Synoptic — offers the synopsis of a bigger story. You must already know a story before you can make temporal sense of synoptic narrative.
Simultaneous — has very little visually discernible organisation unless the viewer is acquainted with its purpose. There’s an emphasis on repeatable patterns.
Panoptic — depicts multiple scenes and actions without the repetition of characters. Think of the word ‘panorama’. ‘All-seeing’ (pan + optic)
Progressive — a single scene in which characters do not repeat. However, multiple actions are taking place in order to convey a passing of time in the narrative. A progressive narrative is not to be interpreted as a group of simultaneous events but rather a sequence that is dependent on its location. Actions displayed by characters in the narratives compact present and future action into a single image.
Synoptic is the adjectival form of ‘synopsis’, which should give us a clue about what’s going on. Synoptic art = the synopsis of a bigger story.
You can find examples of synoptic art in ancient murals. The viewers of these murals knew the plots of these stories. The art simply triggered their memories of a familiar story. Everyone of the era understood the basic plot of the myths, fables, legends and wars depicted.
(It would be unusual to find a painting like the one above in a modern, Western picture book because the characters are facing the wrong way! In picture books, the action goes toward the page turn, unless there’s some unusual reason to reverse it.)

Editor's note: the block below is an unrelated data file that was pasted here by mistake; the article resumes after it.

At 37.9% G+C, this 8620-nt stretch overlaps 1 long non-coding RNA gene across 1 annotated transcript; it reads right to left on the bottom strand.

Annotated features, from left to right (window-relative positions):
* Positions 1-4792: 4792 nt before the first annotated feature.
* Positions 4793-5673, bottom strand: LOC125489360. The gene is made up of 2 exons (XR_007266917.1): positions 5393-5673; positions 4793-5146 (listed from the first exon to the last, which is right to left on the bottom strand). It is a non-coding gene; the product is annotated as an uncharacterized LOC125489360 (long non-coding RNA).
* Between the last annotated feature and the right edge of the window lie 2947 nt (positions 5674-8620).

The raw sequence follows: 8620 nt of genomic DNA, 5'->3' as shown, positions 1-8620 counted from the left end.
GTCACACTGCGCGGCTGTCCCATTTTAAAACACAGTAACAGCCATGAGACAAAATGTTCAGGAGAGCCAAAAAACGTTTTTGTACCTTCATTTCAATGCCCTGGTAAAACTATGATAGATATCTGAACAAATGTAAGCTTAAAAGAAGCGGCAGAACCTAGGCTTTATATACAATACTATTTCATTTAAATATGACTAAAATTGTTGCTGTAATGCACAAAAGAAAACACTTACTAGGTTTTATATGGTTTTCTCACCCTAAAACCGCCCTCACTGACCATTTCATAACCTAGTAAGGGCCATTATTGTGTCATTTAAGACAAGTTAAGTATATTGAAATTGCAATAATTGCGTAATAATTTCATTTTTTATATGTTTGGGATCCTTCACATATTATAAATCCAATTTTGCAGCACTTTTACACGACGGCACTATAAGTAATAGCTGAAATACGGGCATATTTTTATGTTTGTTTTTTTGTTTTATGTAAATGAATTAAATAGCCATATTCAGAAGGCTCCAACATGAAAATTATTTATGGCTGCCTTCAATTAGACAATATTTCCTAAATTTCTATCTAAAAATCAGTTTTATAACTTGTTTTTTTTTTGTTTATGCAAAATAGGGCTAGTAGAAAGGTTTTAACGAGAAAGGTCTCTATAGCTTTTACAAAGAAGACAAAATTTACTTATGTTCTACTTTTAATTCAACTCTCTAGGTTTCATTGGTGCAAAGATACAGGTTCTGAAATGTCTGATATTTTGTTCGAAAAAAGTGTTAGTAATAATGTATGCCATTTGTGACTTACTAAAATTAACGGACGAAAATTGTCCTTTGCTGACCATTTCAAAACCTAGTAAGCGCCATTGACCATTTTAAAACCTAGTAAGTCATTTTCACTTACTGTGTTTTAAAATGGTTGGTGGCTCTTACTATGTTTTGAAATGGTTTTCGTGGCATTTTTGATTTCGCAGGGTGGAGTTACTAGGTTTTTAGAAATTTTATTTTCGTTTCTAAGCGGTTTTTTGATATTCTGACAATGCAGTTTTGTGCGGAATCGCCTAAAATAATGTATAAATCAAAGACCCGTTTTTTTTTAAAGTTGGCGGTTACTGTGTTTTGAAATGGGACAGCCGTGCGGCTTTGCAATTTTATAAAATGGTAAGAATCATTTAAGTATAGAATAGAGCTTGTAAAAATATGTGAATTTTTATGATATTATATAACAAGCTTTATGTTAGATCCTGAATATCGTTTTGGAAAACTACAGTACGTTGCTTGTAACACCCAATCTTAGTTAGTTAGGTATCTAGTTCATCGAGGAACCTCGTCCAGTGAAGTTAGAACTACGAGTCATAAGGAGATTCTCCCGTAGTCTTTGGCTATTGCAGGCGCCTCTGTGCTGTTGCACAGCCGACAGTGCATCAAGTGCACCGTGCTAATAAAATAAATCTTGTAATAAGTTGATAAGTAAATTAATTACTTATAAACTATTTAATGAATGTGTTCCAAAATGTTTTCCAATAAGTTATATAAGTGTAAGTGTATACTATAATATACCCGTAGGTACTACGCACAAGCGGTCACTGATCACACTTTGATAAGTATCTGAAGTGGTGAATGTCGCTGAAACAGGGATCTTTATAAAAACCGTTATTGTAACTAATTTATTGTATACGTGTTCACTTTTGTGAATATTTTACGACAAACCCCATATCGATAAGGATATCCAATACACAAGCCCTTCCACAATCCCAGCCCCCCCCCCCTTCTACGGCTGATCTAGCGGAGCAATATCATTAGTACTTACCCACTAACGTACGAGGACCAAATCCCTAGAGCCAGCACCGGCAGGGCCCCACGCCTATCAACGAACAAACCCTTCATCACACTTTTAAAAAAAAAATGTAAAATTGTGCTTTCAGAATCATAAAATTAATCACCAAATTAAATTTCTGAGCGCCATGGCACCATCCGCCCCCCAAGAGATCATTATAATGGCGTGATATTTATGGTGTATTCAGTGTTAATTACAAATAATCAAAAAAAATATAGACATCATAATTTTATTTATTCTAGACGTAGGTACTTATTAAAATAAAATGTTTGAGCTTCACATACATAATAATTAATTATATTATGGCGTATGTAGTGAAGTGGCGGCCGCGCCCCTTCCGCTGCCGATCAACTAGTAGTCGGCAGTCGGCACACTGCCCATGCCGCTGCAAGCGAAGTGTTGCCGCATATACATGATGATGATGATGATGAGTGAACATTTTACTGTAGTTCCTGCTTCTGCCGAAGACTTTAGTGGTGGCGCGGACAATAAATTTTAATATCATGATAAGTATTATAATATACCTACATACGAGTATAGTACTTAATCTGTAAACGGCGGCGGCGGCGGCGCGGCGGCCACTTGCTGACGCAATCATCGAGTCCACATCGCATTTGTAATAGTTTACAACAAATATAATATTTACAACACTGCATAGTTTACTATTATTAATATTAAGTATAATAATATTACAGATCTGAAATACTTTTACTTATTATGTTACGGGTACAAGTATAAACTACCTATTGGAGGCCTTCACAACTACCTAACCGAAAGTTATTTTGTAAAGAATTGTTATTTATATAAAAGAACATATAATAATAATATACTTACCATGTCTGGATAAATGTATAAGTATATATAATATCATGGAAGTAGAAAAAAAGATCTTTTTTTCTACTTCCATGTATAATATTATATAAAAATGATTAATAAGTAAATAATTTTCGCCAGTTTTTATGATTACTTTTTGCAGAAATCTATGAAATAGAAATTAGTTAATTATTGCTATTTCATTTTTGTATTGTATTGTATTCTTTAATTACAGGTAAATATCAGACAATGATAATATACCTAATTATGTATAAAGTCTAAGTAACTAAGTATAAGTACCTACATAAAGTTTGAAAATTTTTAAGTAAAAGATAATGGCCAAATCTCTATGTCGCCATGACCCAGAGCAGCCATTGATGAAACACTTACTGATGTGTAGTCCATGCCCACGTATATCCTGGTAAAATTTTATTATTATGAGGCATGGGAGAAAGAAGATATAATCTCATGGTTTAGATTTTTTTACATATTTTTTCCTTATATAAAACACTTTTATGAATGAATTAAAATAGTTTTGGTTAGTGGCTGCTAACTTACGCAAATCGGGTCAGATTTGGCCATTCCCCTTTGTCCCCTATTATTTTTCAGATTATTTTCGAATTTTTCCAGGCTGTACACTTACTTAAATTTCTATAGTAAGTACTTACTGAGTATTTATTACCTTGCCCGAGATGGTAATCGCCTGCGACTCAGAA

In picture books the best place to find synoptic artwork is in encyclopaedias and bowdlerised histories. There is a series of Kingfisher encyclopedias featuring synoptic artwork on the covers. Below, the reader has to know the timeline of history before understanding how these pictures relate to each other.
Most versions of children’s Bibles take a single scene and use that as the cover illustration. Noah and Moses are particularly popular. But sometimes the cover artist decides to take a whole bunch of scenes from different periods of Biblical history and amalgamate them into a ‘single’ setting.
Speaking of Noah’s Ark, are we really to believe that Noah marched all of those animals onto the ark at once? I believe the story — and therefore the illustrations of Noah’s ark are themselves synoptic, compressing different scenes: first he put the camels on the ark, the next day he might have put the elephants on… and so on. Yet almost every illustration of Noah’s Ark shows us that all the animals boarded the boat at the same time.